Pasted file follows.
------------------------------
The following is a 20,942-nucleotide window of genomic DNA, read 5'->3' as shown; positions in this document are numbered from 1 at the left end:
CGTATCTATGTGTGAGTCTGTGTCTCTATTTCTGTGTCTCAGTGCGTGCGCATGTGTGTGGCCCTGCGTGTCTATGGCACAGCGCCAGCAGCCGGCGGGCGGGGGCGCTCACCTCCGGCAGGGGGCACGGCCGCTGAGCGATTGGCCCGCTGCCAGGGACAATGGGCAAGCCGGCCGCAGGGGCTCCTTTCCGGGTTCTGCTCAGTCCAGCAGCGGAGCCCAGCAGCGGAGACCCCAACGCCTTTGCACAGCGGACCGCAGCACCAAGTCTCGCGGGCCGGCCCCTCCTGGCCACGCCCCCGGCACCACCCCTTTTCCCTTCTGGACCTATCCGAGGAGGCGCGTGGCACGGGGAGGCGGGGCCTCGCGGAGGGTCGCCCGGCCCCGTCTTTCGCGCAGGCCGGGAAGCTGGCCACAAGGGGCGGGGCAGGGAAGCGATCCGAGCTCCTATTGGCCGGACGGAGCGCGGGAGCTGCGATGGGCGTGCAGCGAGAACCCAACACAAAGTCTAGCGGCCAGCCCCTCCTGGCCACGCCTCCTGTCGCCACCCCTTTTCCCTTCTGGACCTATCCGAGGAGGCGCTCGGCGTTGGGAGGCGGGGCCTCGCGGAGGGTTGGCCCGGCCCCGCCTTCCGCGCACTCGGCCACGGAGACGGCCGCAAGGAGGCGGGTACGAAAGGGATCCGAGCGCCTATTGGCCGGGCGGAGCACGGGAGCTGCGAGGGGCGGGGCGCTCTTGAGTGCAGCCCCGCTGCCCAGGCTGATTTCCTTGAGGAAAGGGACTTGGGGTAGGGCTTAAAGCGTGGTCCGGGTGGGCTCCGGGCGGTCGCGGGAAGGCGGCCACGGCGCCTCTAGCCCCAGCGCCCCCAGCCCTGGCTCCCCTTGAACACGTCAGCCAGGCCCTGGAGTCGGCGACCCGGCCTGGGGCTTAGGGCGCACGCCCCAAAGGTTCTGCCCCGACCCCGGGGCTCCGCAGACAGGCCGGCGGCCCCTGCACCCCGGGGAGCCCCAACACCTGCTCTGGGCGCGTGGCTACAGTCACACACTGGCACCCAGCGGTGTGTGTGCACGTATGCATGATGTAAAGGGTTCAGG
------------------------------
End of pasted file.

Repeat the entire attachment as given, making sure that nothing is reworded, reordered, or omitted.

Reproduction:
The following is a 20,942-nucleotide window of genomic DNA, read 5'->3' as shown; positions in this document are numbered from 1 at the left end:
CGTATCTATGTGTGAGTCTGTGTCTCTATTTCTGTGTCTCAGTGCGTGCGCATGTGTGTGGCCCTGCGTGTCTATGGCACAGCGCCAGCAGCCGGCGGGCGGGGGCGCTCACCTCCGGCAGGGGGCACGGCCGCTGAGCGATTGGCCCGCTGCCAGGGACAATGGGCAAGCCGGCCGCAGGGGCTCCTTTCCGGGTTCTGCTCAGTCCAGCAGCGGAGCCCAGCAGCGGAGACCCCAACGCCTTTGCACAGCGGACCGCAGCACCAAGTCTCGCGGGCCGGCCCCTCCTGGCCACGCCCCCGGCACCACCCCTTTTCCCTTCTGGACCTATCCGAGGAGGCGCGTGGCACGGGGAGGCGGGGCCTCGCGGAGGGTCGCCCGGCCCCGTCTTTCGCGCAGGCCGGGAAGCTGGCCACAAGGGGCGGGGCAGGGAAGCGATCCGAGCTCCTATTGGCCGGACGGAGCGCGGGAGCTGCGATGGGCGTGCAGCGAGAACCCAACACAAAGTCTAGCGGCCAGCCCCTCCTGGCCACGCCTCCTGTCGCCACCCCTTTTCCCTTCTGGACCTATCCGAGGAGGCGCTCGGCGTTGGGAGGCGGGGCCTCGCGGAGGGTTGGCCCGGCCCCGCCTTCCGCGCACTCGGCCACGGAGACGGCCGCAAGGAGGCGGGTACGAAAGGGATCCGAGCGCCTATTGGCCGGGCGGAGCACGGGAGCTGCGAGGGGCGGGGCGCTCTTGAGTGCAGCCCCGCTGCCCAGGCTGATTTCCTTGAGGAAAGGGACTTGGGGTAGGGCTTAAAGCGTGGTCCGGGTGGGCTCCGGGCGGTCGCGGGAAGGCGGCCACGGCGCCTCTAGCCCCAGCGCCCCCAGCCCTGGCTCCCCTTGAACACGTCAGCCAGGCCCTGGAGTCGGCGACCCGGCCTGGGGCTTAGGGCGCACGCCCCAAAGGTTCTGCCCCGACCCCGGGGCTCCGCAGACAGGCCGGCGGCCCCTGCACCCCGGGGAGCCCCAACACCTGCTCTGGGCGCGTGGCTACAGTCACACACTGGCACCCAGCGGTGTGTGTGCACGTATGCATGATGTAAAGGGTTCAGG